€1.5 million award to study birth of planets
Leicester astrophysics research which seeks to answer fundamental questions about the formation of planets has been awarded a major funding boost by the European Research Council (ERC).
Dr Giovanni Rosotti, STFC Ernest Rutherford Fellow in the University of Leicester’s School of Physics and Astronomy, has been granted €1.5 million (£1.25 million) over the next five years to expand studies of proto-planetary discs, the mysterious environments in which planets form.
Thousands of exoplanets – planets outside of our Solar System – are known to astronomers, but scientists do not fully understand the processes at play which create the hugely diverse types of planets observed to date.
Dr Rosotti said: “To shed light on this and understand how planets form, we need to understand proto-planetary discs and what are the physical processes operating in them.
“We seek to rebuild the foundations of planetary formation through large observational surveys of proto-planetary discs and study of the evolution of their properties such as mass, radius, and the rate at which they build mass (mass accretion rate).”
These observations will then be used to expand existing models – or even help produce new ones – in order to help scientists to understand how planets are born.
While traditionally it was thought that proto-planetary discs are turbulent, there is now an intense theoretical debate among scientists whether this is indeed the case. In an alternative view, the magnetic field launches a ‘wind’ from the disc. These two views lead to many differences in the way planets grow, both of rocky terrestrial planets to much larger gas giants.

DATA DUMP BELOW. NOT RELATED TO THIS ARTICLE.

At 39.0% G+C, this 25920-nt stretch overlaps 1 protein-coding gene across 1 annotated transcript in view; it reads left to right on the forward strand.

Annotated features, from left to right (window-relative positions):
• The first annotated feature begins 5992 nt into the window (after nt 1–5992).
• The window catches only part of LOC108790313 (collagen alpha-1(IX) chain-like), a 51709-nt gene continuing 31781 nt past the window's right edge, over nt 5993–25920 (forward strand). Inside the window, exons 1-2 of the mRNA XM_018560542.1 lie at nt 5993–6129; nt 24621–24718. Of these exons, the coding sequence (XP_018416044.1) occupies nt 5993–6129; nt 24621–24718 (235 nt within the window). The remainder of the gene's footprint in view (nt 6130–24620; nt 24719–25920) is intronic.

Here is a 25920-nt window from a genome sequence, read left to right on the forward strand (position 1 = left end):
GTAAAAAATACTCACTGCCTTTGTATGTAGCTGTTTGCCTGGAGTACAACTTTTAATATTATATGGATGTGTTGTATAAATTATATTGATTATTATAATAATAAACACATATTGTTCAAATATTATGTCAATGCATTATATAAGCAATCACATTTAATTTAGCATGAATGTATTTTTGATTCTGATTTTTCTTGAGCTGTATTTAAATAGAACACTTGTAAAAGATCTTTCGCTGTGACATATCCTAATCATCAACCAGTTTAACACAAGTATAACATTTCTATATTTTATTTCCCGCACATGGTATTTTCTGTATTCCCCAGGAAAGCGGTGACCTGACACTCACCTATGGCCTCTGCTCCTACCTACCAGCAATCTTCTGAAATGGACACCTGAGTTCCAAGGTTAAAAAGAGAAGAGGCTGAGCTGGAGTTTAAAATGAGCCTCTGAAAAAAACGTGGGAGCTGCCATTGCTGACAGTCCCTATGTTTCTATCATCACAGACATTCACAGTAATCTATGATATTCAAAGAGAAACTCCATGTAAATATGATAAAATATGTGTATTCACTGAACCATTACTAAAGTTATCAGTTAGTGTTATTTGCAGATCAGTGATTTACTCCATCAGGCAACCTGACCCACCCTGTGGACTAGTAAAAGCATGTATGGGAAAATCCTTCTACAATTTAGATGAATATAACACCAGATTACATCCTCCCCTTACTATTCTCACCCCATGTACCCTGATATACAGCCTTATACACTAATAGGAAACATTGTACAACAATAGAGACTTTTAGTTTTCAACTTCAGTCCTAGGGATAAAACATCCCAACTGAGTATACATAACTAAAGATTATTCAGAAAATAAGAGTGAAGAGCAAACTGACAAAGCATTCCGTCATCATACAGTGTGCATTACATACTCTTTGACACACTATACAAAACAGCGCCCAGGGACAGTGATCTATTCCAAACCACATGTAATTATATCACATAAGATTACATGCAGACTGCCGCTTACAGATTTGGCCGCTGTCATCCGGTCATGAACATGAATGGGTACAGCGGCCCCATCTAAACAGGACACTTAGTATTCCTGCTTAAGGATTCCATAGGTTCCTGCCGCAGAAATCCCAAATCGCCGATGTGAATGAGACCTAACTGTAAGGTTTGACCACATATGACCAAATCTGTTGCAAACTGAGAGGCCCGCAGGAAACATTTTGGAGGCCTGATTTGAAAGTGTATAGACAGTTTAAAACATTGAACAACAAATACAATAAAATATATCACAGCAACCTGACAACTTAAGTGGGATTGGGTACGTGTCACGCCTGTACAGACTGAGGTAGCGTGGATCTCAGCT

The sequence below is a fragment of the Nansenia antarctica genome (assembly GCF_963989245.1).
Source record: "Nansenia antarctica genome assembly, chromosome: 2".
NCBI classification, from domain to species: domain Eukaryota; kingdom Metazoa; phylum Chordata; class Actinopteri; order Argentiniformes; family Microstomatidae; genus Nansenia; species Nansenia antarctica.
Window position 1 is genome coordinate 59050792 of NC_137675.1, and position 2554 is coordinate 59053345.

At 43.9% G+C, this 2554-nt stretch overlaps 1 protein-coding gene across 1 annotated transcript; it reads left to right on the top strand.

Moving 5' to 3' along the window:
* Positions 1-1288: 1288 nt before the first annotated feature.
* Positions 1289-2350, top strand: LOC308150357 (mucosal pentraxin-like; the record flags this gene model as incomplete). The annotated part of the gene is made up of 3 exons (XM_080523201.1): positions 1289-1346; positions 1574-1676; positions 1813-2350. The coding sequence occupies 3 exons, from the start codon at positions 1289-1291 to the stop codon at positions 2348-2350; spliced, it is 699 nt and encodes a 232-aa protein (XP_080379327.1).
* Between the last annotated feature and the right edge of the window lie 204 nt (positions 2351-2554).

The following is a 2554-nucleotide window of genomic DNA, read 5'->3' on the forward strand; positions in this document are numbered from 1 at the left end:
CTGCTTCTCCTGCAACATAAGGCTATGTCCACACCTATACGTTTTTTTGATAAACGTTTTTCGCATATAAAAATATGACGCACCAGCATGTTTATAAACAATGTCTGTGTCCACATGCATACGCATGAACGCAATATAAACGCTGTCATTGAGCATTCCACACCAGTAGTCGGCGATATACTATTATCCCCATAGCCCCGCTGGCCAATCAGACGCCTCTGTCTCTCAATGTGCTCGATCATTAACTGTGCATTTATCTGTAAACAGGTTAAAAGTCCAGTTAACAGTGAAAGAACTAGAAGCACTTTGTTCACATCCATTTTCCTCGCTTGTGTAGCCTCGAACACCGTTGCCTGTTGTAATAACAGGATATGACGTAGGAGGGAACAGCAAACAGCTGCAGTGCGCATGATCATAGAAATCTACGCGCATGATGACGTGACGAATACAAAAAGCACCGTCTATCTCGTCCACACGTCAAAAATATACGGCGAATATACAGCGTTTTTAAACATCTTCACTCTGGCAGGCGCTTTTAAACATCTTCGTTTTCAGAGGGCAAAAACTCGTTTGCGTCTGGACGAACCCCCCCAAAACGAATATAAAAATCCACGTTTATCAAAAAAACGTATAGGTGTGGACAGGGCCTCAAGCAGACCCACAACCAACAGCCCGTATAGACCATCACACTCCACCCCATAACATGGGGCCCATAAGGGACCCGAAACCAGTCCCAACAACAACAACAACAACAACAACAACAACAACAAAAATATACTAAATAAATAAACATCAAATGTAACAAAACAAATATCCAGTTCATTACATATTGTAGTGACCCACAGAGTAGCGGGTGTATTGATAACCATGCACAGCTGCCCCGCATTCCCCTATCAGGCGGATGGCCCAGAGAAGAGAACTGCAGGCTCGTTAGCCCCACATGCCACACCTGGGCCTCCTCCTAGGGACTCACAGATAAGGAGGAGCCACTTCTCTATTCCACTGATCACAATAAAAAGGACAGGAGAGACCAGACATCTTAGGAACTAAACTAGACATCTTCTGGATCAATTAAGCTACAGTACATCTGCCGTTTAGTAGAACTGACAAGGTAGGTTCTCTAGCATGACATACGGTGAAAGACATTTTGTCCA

Dr Giovanni is one of 397 early-career researchers from across Europe to have won a prestigious ERC Starting Grant. The selected proposals cover all disciplines of research, from the medical applications of artificial intelligence (AI), to the science of controlling matter by using light, to designing a legal regime for fair influencer marketing.
Mariya Gabriel, European Commissioner for Innovation, Research, Culture, Education and Youth, said: “With this very first round of long-awaited grants, I am glad to see the European Research Council remaining a flagship for excellent and curiosity-driven science under the Horizon Europe programme.
“I am looking forward to seeing what new breakthroughs and opportunities the new ERC laureates will bring, and how they will inspire young people to follow their curiosity and make discoveries for the benefit of us all.”
President of the European Research Council, Professor Maria Leptin, added: “Letting young talent thrive in Europe and go after their most innovative ideas - this is the best investment in our future, not least with the ever-growing competition globally. We must trust the young and their insights into what areas will be important tomorrow. So, I am thrilled to see these new ERC Starting Grant winners ready to cut new ground and set up their own teams. Some of them will be coming back from overseas, thanks to the ERC grants, to do science in Europe. We must continue to make sure Europe remains a scientific powerhouse.”